Jocelynn Cook, Chief Scientific Officer for The Society of Obstetricians and Gynaecologists of Canada (SOGC) detailed the Vision 2020 strategies: advocacy, quality of care, education, and growing stronger. These strategies underpin their goals for care providers to focus on preconception as well as pregnancy, and deliver consistent messaging. In line with these goals. Alcohol Use and Pregnancy Consensus Clinical Guidelines that were first published by the SOGC in August 2010 were updated in 2016. The guidelines highlight the value of brief interventions and will be supported in the coming year with online education and training that recognizes “red flags” and provide best practices for supporting women’s health and engagement in discussions on potentially stigmatizing topics such as alcohol use.

who-coverWorld Health Organization – Prevalence Rates Inform Strategy

Lisa Schӧlin, consultant with the World Health Organization’s European office, described the data from Europe on alcohol consumption and drinking during pregnancy. The most recent prevalence data shows that Europe has the highest consumption rate of alcohol per capita of anywhere else in the world. As well, at 25.2%, it has the highest rate of alcohol consumption during pregnancy and the highest rate of FAS (37.4 per 10,000). These data were published in a review of the evidence and case studies illustrating good practices and areas of European action called “Prevention of harm caused by alcohol exposure in pregnancy” – you can view or download here.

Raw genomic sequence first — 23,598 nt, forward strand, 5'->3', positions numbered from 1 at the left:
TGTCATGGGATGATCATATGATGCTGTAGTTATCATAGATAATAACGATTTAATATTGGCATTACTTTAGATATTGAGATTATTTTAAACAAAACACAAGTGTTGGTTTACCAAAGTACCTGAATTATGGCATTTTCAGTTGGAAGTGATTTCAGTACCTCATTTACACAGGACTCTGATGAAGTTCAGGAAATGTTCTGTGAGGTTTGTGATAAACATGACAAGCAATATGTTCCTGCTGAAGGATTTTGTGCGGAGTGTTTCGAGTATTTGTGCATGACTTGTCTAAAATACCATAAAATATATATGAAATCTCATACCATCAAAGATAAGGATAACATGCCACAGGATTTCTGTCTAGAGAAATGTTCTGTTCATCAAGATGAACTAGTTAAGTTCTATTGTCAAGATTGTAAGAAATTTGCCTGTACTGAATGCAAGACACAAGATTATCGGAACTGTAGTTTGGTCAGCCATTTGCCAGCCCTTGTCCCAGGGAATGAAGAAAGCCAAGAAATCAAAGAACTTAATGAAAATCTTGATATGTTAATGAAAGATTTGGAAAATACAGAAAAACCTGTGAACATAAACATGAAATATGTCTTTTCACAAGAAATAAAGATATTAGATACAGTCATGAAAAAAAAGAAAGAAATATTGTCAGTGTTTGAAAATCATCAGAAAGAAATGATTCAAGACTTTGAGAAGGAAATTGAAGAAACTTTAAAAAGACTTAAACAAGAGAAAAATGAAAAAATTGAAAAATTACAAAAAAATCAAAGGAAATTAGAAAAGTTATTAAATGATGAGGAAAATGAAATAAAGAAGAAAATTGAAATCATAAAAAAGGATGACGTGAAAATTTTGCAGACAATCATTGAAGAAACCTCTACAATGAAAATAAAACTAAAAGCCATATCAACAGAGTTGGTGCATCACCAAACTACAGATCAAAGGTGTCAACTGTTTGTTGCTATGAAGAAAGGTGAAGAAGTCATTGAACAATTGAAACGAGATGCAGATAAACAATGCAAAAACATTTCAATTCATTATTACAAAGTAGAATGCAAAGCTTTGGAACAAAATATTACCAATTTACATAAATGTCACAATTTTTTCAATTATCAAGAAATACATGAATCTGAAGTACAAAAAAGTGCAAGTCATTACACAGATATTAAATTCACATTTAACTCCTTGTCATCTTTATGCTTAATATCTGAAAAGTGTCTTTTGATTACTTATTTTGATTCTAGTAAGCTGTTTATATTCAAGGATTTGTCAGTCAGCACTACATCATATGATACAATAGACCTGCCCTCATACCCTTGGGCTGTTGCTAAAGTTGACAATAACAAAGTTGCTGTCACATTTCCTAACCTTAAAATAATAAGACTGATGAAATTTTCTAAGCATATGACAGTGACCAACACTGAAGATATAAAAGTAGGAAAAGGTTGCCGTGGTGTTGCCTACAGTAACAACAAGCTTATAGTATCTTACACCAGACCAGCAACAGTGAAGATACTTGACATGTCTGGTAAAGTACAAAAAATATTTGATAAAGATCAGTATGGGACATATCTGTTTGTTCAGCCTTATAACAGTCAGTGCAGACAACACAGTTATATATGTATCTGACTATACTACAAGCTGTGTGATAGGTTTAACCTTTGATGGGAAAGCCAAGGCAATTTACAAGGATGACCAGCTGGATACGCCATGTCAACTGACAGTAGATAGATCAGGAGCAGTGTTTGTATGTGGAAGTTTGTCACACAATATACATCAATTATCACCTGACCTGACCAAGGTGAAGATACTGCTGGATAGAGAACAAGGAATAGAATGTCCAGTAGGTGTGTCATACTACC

FARR picSouth Africa – Short Messages Can Build Awareness

Leana Oliver, CEO of Foundation for Alcohol Related Research (FARR), explained how FARR builds upon existing health services by providing prenatal support, pregnancy planning and teaching of coping strategies to women through their programmes. Their “Do you have 3 Minutes?” campaign has been successful in building awareness within communities and in supporting prevention programmes (learn more here). As well, the FARR Training Academy offers accredited trainings and continued professional development on FASD to professionals, providers and educators. Research projects and FARR publications detail what has been learned such as the benefits of motivational interviewing and the need for preconception care and planning.